mother sets her to do it. Sophy does not think of that; her first
duty is to be a good daughter, and that is all she thinks about for
the present. Her one idea is to help her mother and relieve her of
some of her anxieties. However, she does not like them all equally
well. For instance, she likes dainty food, but she does not like
cooking; the details of cookery offend her, and things are never
clean enough for her. She is extremely sensitive in this respect
and carries her sensitiveness to a fault; she would let the whole
dinner boil over into the fire rather than soil her cuffs. She has
always disliked inspecting the kitchen-garden for the same reason.
The soil is dirty, and as soon as she sees the manure heap she
fancies there is a disagreeable smell.

This defect is the result of her mother’s teaching. According to
her, cleanliness is one of the most necessary of a woman’s duties,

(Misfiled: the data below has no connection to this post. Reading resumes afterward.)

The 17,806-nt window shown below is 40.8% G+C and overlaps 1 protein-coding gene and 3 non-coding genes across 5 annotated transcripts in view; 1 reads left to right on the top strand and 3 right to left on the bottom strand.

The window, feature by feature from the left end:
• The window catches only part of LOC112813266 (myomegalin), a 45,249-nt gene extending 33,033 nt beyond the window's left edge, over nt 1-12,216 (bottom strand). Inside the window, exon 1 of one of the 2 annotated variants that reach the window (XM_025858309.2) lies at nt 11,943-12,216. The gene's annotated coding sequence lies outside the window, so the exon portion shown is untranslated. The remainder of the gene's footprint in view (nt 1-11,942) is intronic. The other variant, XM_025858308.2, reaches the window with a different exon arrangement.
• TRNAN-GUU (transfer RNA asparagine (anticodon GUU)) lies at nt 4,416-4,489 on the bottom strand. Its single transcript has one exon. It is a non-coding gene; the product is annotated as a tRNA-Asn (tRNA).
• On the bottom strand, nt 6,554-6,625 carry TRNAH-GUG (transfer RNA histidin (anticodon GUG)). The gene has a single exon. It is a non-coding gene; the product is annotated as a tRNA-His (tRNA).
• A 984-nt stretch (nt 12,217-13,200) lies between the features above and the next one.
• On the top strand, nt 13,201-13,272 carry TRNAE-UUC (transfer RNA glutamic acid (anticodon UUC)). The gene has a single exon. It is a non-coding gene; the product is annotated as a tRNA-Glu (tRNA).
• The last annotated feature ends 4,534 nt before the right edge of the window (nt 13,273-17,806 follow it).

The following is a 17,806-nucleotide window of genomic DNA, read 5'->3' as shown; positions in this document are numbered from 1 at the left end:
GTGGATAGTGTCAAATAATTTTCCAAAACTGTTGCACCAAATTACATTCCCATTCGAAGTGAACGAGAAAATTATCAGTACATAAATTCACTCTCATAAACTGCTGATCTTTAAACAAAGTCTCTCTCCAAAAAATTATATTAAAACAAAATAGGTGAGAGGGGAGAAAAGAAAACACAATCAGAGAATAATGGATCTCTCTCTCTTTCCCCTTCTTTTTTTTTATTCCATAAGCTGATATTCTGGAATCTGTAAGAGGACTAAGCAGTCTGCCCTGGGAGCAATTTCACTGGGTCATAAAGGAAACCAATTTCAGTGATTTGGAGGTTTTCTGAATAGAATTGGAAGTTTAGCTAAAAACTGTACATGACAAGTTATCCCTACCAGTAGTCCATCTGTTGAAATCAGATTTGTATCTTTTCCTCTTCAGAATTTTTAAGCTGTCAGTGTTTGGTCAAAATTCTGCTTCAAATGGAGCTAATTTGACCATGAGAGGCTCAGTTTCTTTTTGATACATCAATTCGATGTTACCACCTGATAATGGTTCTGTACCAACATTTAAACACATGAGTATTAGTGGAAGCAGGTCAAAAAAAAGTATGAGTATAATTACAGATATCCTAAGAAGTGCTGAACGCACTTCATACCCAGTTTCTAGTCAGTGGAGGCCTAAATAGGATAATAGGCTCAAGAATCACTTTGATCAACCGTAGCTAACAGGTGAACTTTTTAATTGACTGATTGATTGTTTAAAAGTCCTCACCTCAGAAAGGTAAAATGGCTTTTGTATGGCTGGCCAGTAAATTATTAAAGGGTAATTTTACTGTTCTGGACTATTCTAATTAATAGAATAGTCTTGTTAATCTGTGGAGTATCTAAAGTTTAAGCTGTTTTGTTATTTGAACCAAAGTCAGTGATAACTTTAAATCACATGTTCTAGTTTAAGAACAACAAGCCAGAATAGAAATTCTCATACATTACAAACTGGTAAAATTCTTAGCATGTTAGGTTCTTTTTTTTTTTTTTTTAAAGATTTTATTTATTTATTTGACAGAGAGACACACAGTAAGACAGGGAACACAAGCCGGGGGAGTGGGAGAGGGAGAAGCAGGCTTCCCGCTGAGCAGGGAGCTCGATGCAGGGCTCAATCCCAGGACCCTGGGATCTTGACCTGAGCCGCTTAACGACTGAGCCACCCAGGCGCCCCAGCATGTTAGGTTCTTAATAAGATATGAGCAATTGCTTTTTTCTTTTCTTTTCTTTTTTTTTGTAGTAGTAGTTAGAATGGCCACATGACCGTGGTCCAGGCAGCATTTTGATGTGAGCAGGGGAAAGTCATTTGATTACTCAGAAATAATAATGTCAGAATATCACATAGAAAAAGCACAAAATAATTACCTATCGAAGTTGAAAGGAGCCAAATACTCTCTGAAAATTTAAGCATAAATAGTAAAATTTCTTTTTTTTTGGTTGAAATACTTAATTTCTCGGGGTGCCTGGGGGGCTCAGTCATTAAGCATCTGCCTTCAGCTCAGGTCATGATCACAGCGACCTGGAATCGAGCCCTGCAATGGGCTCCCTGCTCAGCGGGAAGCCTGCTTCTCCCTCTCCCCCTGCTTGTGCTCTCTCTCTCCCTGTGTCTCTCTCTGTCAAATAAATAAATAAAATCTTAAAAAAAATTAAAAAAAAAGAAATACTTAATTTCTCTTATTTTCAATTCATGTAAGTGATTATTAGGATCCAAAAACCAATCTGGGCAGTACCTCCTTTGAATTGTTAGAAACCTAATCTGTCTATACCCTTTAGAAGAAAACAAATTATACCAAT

a special duty, of the highest importance and a duty imposed by
nature. Nothing could be more revolting than a dirty woman, and a
husband who tires of her is not to blame. She insisted so strongly
on this duty when Sophy was little, she required such absolute
cleanliness in her person, clothing, room, work, and toilet, that
use has become habit, till it absorbs one half of her time and
controls the other; so that she thinks less of how to do a thing
than of how to do it without getting dirty.

Yet this has not degenerated into mere affectation and softness;
there is none of the over refinement of luxury. Nothing but clean
water enters her room; she knows no perfumes but the scent of
flowers, and her husband will never find anything sweeter than her
breath. In conclusion, the attention she pays to the outside does
not blind her to the fact that time and strength are meant for greater
tasks; either she does not know or she despises that exaggerated
cleanliness of body which degrades the soul. Sophy is more than
clean, she is pure.

I said that Sophy was fond of good things. She was so by nature; but
she became temperate by habit and now she is temperate by virtue.
Little girls are not to be controlled, as little boys are, to